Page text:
As of this writing, Hong Kong is stirring into the dawn of June 2nd, at 6:00 AM, with the cryptocurrency market showing no sign of an increase. Hong Kong is five hours ahead, and the new crypto regulations have been in effect for more than a day. Yet, the markets remain unstimulated. Could the investors have overplayed this development? Here are the details.
A day ago, Hong Kong implemented its new crypto regulations and took many steps to protect its investors. Following the risky practices and outright scams unveiled by last year’s crypto crash, Hong Kong is now treading very cautiously. However, there’s an issue; these investor-protective rules could potentially be more challenging for crypto companies than anticipated.
Amid rules related to limited approved tokens, risk profiling, insurance, and asset custody, we might foresee some delays. Some crypto firms may even question the worthiness of complying with these extensive regulations.
The potential is immense, not in the local Hong Kong market, but in the sizable Chinese wealth partly flowing through the city, which whets the crypto industry’s appetite. Some investors have already started discussing whether China will one day lift the mainland crypto ban, allowing citizens to trade via Hong Kong.
Crypto companies’ intentions to operate here are positive. However, some roadblocks are evident when it comes to taking action. Angela Ang, a senior policy advisor at blockchain company TRM Labs and a former regulator at the Singapore Monetary Authority, highlights the primary issue.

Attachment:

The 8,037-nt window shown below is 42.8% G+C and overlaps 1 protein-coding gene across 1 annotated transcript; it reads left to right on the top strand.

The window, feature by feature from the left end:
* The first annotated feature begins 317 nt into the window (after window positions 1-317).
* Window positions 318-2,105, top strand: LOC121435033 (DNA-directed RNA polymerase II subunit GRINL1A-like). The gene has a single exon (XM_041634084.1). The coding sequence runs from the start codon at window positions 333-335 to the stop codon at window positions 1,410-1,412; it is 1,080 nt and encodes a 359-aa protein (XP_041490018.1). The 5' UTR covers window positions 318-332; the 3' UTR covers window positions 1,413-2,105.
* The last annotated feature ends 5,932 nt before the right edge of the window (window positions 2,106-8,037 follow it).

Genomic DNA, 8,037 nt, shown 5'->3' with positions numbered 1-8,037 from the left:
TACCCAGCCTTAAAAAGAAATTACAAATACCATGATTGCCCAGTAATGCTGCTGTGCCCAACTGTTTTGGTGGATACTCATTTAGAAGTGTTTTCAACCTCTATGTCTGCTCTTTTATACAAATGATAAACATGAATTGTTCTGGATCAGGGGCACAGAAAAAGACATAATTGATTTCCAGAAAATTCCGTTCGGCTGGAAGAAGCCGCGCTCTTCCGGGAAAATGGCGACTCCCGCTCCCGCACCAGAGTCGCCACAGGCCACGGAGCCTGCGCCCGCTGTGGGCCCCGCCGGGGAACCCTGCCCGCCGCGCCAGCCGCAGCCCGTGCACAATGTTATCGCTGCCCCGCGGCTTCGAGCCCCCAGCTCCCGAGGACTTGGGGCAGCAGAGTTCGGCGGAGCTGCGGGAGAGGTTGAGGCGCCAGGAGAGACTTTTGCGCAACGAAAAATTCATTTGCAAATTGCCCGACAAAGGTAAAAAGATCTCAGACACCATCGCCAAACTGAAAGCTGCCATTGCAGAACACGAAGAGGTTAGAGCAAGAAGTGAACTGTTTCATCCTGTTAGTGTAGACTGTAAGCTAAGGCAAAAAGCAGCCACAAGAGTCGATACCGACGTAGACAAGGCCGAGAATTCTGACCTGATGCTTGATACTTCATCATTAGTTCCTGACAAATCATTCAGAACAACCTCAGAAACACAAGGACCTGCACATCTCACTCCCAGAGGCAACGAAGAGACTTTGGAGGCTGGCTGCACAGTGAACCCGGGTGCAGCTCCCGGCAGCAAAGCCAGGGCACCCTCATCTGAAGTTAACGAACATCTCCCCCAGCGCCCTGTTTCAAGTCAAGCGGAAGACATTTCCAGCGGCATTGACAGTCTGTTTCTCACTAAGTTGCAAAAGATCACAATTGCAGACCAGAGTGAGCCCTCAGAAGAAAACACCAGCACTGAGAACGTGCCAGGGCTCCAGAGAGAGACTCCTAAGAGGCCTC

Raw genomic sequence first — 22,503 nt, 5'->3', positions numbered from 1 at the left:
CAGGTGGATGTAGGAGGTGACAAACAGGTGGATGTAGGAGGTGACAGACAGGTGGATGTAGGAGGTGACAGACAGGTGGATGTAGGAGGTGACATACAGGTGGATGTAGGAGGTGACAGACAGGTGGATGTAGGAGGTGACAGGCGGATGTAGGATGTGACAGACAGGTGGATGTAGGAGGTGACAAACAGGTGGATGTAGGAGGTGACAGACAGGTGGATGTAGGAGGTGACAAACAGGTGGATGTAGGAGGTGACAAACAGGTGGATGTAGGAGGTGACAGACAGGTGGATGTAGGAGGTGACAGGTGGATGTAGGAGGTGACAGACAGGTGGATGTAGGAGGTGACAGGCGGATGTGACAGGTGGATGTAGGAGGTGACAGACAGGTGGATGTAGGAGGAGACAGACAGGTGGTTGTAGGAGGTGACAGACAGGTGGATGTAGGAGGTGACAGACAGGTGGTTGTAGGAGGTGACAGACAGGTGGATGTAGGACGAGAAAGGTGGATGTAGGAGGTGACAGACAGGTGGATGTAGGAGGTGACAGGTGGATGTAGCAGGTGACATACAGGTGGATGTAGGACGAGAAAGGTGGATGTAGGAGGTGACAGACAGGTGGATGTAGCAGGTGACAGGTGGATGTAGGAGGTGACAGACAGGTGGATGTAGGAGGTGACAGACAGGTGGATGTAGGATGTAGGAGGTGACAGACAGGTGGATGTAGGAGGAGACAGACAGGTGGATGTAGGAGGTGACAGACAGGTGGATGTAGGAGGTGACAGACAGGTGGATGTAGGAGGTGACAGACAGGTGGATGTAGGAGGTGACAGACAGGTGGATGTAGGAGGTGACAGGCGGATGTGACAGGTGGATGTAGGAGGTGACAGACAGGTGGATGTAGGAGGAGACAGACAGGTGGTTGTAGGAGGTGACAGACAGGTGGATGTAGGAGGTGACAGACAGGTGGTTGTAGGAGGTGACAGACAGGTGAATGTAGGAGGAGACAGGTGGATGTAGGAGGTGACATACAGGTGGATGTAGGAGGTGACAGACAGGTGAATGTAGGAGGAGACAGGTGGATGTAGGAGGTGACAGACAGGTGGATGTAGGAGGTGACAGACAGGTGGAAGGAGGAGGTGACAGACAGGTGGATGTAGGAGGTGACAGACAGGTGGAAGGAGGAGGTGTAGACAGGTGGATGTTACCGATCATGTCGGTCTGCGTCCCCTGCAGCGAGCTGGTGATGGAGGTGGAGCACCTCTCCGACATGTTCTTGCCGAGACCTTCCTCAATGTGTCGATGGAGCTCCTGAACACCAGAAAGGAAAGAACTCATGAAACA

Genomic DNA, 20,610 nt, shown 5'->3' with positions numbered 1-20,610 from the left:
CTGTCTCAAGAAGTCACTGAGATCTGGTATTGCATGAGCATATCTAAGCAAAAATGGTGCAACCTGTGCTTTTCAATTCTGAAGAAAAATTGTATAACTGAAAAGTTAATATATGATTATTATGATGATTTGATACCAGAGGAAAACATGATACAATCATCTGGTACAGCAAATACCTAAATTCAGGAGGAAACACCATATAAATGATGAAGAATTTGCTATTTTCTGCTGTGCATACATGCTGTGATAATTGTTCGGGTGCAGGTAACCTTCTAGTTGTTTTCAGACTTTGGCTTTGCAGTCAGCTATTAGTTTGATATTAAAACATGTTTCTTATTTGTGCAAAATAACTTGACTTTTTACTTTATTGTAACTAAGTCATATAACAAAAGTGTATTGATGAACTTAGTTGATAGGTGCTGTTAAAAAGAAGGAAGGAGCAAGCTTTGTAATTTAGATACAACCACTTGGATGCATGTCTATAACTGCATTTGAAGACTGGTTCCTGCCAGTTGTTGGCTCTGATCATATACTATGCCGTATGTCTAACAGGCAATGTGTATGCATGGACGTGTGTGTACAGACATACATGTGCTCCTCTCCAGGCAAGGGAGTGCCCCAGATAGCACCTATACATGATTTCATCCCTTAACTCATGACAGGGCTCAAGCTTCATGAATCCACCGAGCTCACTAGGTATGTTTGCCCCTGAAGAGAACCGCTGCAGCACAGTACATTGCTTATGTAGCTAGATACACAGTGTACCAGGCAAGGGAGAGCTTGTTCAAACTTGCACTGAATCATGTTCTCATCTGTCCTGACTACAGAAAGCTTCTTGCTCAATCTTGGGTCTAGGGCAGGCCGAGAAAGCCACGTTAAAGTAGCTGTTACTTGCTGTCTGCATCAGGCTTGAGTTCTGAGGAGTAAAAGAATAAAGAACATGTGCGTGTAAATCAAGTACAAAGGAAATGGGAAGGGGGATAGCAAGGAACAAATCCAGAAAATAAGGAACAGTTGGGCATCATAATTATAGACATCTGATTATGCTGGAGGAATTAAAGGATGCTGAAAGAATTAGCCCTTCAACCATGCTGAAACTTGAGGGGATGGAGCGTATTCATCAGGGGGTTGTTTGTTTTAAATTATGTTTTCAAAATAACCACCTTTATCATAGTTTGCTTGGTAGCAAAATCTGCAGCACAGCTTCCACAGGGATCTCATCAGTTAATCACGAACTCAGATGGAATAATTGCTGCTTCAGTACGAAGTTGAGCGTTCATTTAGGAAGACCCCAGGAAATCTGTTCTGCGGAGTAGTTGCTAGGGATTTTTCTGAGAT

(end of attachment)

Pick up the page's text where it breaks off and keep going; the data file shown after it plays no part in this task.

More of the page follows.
The problem is nothing more than a misalignment between the expectations of regulators and the industry’s reality.
While various digital asset platforms, including Huobi and Amber Group, are preparing to apply for licenses under the new crypto regime, those who act faster are busy with other things. For example, the OKX exchange hasn’t even been able to complete the bank account opening process. Despite the regulatory authority’s insistence, Hong Kong banks remain apprehensive about providing services to crypto companies. Their fears are backed by the hits taken by banks like Silvergate and Signature from their crypto clients. During bear markets, cryptocurrency clients tend to quickly withdraw their funds, a kind of coordinated action that banks dislike.
Dubai and Singapore are significantly ahead in this regard, but for Hong Kong, June 1st has not (yet) signified much. In the coming days, we’ll hear announcements from companies planning to operate in the region about successfully navigating all procedures and officially launching their operations. While some may struggle (despite their best efforts) to comply with the tough regulations, a significant portion will want to secure a slice of this pie.
In the short term, Hong Kong has not created a miracle, but come mid-term, as things fall into place (perhaps by July or August), we might hear more promising news.